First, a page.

Belgians 'not welcome' as Dutch city records rise in new coronavirus infections

Belgians 'not welcome' as Dutch city records rise in new coronavirus infections
Credit: M.Minderhoud/Wikimedia Commons

An "alarming" surge of new coronavirus infections in a Dutch city on the border with Belgium has seen the mayor declare that Belgians would no longer be welcome on its territory.

"Belgians are not welcome right now," Frank Petter, mayor of Bergen op Zoom, a town of some 66,000 inhabitants located just over a dozen kilometres from the Belgian border, said on Tuesday.

Petter said that the number of infections in the Dutch city had shot up in recent days, with officials recording a positivity rate of more than 14% from 956 tests administered in the first 9 days of August.

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"I think border traffic should be regulated, I am thinking of border controls, where only essential journeys are allowed," Petter said. "For that, I need the national government — as long as that border remains open, I can take all kinds of measures in Bergen op Zoom, but I'm just mopping up while the tap is running."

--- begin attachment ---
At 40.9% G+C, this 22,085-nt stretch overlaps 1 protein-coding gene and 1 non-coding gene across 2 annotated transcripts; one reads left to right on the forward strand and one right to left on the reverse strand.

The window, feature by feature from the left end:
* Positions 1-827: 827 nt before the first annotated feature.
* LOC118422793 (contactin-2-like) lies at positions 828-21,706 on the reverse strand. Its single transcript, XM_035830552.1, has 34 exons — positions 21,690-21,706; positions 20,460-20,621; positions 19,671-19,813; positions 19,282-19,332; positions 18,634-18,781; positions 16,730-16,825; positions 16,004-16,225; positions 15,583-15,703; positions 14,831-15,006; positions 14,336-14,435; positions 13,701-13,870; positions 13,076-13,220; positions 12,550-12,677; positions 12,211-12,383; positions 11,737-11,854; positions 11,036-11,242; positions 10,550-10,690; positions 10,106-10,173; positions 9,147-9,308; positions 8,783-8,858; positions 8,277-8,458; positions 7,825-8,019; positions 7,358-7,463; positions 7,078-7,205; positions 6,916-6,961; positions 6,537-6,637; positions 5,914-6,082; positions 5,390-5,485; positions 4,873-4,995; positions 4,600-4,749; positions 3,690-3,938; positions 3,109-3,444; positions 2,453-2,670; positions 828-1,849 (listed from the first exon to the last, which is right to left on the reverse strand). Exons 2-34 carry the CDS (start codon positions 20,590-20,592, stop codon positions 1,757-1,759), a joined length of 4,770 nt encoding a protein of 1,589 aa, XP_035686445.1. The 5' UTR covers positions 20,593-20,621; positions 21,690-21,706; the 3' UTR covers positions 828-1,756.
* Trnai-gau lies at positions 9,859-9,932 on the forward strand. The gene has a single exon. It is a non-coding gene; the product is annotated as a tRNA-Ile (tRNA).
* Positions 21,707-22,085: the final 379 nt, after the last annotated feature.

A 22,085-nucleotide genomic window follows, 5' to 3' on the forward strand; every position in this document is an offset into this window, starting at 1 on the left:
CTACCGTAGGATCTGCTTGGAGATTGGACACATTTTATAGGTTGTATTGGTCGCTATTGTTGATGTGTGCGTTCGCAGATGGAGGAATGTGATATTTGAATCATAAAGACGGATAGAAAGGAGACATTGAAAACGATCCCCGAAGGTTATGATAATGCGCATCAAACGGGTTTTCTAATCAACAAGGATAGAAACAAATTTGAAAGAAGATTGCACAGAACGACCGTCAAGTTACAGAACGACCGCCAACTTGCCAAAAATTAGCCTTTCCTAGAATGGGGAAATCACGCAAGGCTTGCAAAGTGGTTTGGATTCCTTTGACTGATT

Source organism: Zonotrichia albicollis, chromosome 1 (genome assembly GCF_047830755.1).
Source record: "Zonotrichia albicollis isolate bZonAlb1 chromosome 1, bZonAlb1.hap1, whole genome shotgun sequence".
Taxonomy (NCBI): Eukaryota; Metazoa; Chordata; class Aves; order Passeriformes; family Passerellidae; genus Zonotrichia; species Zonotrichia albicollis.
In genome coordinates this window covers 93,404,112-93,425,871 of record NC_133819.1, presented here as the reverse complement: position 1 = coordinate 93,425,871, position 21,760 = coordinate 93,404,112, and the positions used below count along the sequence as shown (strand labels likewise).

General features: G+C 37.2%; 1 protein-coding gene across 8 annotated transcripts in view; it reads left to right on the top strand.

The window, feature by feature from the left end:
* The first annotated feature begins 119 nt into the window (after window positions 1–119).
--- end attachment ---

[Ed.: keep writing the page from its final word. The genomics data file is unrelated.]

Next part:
According to De Standaard, Petter said that, with nearly half of all new positive cases emerged in the Dutch-Moroccan community, city officials suspected that the recent celebrations of the Muslim Feast of Sacrifice had likely boosted the virus' circulation in the city.

"The Feast of Sacrifice, a week and a half ago, has most likely been the cause of many infections," he said. "We are now following-up on where all those people have been."

The mayor also said that his city's proximity to the Belgian province of Antwerp —which is entering its third week of a late-night curfew imposed to curb a soaring rate of new coronavirus infections— could help explain the jump in local infections.

In late July, the Netherlands banned all non-essential travel to the province of Antwerp, but, according to Belgium's travel guidelines, residents from the province of Antwerp can travel to the Netherlands but most go into 14-day quarantine, with residents of other areas of Belgium allowed in without condition.

Local authorities in Bergen op Zoom have not rolled out specific measures but will focus on checks and enforcement of current regulations, with the situation set to be reevaluated Tuesday.

Petter is reportedly also exploring the possibility of banning people from the Antwerp province from being served in the city's restaurants, bars and cafés.

Gabriela Galindo

The Brussels Times

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